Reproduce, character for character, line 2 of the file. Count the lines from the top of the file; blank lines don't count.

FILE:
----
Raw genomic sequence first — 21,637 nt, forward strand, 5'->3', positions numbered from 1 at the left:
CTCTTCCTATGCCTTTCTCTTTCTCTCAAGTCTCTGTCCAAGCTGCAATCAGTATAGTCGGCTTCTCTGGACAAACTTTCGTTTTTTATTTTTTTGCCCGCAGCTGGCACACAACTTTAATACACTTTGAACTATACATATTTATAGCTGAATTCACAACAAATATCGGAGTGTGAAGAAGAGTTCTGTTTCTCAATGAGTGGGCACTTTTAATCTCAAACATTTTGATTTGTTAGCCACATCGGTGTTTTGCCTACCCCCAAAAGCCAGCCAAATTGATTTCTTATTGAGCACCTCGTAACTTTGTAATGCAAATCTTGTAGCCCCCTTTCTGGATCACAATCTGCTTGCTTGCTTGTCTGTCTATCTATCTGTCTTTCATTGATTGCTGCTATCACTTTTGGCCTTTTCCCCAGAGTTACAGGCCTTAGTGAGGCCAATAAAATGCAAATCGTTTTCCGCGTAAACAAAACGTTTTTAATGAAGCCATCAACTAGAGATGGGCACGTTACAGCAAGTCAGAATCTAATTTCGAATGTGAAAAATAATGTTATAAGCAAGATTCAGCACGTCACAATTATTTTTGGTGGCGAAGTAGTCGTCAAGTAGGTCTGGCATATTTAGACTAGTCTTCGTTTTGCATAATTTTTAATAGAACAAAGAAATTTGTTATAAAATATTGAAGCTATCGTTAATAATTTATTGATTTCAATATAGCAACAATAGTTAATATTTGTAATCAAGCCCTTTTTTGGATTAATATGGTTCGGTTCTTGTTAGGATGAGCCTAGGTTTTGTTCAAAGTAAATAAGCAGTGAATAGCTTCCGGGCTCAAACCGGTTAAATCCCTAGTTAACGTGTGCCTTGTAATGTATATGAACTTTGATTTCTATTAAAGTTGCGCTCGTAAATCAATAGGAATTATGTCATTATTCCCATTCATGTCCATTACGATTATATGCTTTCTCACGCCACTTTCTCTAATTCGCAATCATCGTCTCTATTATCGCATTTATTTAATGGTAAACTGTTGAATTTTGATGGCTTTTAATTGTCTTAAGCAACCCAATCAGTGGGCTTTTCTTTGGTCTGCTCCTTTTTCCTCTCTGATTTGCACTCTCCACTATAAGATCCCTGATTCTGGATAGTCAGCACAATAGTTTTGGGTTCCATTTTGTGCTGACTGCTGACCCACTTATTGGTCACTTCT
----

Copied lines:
CTCTTCCTATGCCTTTCTCTTTCTCTCAAGTCTCTGTCCAAGCTGCAATCAGTATAGTCGGCTTCTCTGGACAAACTTTCGTTTTTTATTTTTTTGCCCGCAGCTGGCACACAACTTTAATACACTTTGAACTATACATATTTATAGCTGAATTCACAACAAATATCGGAGTGTGAAGAAGAGTTCTGTTTCTCAATGAGTGGGCACTTTTAATCTCAAACATTTTGATTTGTTAGCCACATCGGTGTTTTGCCTACCCCCAAAAGCCAGCCAAATTGATTTCTTATTGAGCACCTCGTAACTTTGTAATGCAAATCTTGTAGCCCCCTTTCTGGATCACAATCTGCTTGCTTGCTTGTCTGTCTATCTATCTGTCTTTCATTGATTGCTGCTATCACTTTTGGCCTTTTCCCCAGAGTTACAGGCCTTAGTGAGGCCAATAAAATGCAAATCGTTTTCCGCGTAAACAAAACGTTTTTAATGAAGCCATCAACTAGAGATGGGCACGTTACAGCAAGTCAGAATCTAATTTCGAATGTGAAAAATAATGTTATAAGCAAGATTCAGCACGTCACAATTATTTTTGGTGGCGAAGTAGTCGTCAAGTAGGTCTGGCATATTTAGACTAGTCTTCGTTTTGCATAATTTTTAATAGAACAAAGAAATTTGTTATAAAATATTGAAGCTATCGTTAATAATTTATTGATTTCAATATAGCAACAATAGTTAATATTTGTAATCAAGCCCTTTTTTGGATTAATATGGTTCGGTTCTTGTTAGGATGAGCCTAGGTTTTGTTCAAAGTAAATAAGCAGTGAATAGCTTCCGGGCTCAAACCGGTTAAATCCCTAGTTAACGTGTGCCTTGTAATGTATATGAACTTTGATTTCTATTAAAGTTGCGCTCGTAAATCAATAGGAATTATGTCATTATTCCCATTCATGTCCATTACGATTATATGCTTTCTCACGCCACTTTCTCTAATTCGCAATCATCGTCTCTATTATCGCATTTATTTAATGGTAAACTGTTGAATTTTGATGGCTTTTAATTGTCTTAAGCAACCCAATCAGTGGGCTTTTCTTTGGTCTGCTCCTTTTTCCTCTCTGATTTGCACTCTCCACTATAAGATCCCTGATTCTGGATAGTCAGCACAATAGTTTTGGGTTCCATTTTGTGCTGACTGCTGACCCACTTATTGGTCACTTCT